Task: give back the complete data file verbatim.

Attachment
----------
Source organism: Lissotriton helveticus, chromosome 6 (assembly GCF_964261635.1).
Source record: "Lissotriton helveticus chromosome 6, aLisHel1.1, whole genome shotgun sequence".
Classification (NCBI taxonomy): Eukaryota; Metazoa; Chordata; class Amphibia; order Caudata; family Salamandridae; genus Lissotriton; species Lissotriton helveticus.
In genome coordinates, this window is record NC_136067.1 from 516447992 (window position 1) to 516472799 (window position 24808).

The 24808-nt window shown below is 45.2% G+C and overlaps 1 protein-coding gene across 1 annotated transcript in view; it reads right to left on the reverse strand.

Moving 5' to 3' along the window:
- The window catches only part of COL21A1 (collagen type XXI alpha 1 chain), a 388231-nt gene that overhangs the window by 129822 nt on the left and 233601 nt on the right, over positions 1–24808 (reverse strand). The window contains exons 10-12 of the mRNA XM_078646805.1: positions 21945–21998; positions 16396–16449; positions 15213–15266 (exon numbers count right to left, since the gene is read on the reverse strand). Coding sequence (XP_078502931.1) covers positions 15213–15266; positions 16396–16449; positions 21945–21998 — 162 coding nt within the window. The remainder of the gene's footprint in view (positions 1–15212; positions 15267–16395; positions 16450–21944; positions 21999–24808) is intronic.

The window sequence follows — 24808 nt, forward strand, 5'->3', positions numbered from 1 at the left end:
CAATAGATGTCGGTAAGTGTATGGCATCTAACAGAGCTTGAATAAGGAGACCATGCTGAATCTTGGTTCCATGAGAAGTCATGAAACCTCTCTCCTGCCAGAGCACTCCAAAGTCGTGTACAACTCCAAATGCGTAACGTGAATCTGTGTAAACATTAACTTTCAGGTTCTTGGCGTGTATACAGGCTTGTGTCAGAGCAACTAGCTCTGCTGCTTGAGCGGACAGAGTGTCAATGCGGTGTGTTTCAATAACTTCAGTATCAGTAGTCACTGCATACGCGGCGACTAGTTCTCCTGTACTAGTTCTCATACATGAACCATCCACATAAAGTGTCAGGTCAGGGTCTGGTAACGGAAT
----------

Source organism: Lissotriton helveticus, chromosome 6 (assembly GCF_964261635.1).
Source record: "Lissotriton helveticus chromosome 6, aLisHel1.1, whole genome shotgun sequence".
Classification (NCBI taxonomy): Eukaryota; Metazoa; Chordata; class Amphibia; order Caudata; family Salamandridae; genus Lissotriton; species Lissotriton helveticus.
In genome coordinates, this window is record NC_136067.1 from 516447992 (window position 1) to 516472799 (window position 24808).

The 24808-nt window shown below is 45.2% G+C and overlaps 1 protein-coding gene across 1 annotated transcript in view; it reads right to left on the reverse strand.

Moving 5' to 3' along the window:
- The window catches only part of COL21A1 (collagen type XXI alpha 1 chain), a 388231-nt gene that overhangs the window by 129822 nt on the left and 233601 nt on the right, over positions 1–24808 (reverse strand). The window contains exons 10-12 of the mRNA XM_078646805.1: positions 21945–21998; positions 16396–16449; positions 15213–15266 (exon numbers count right to left, since the gene is read on the reverse strand). Coding sequence (XP_078502931.1) covers positions 15213–15266; positions 16396–16449; positions 21945–21998 — 162 coding nt within the window. The remainder of the gene's footprint in view (positions 1–15212; positions 15267–16395; positions 16450–21944; positions 21999–24808) is intronic.

The window sequence follows — 24808 nt, forward strand, 5'->3', positions numbered from 1 at the left end:
CAATAGATGTCGGTAAGTGTATGGCATCTAACAGAGCTTGAATAAGGAGACCATGCTGAATCTTGGTTCCATGAGAAGTCATGAAACCTCTCTCCTGCCAGAGCACTCCAAAGTCGTGTACAACTCCAAATGCGTAACGTGAATCTGTGTAAACATTAACTTTCAGGTTCTTGGCGTGTATACAGGCTTGTGTCAGAGCAACTAGCTCTGCTGCTTGAGCGGACAGAGTGTCAATGCGGTGTGTTTCAATAACTTCAGTATCAGTAGTCACTGCATACGCGGCGACTAGTTCTCCTGTACTAGTTCTCATACATGAACCATCCACATAAAGTGTCAGGTCAGGGTCTGGTAACGGAAT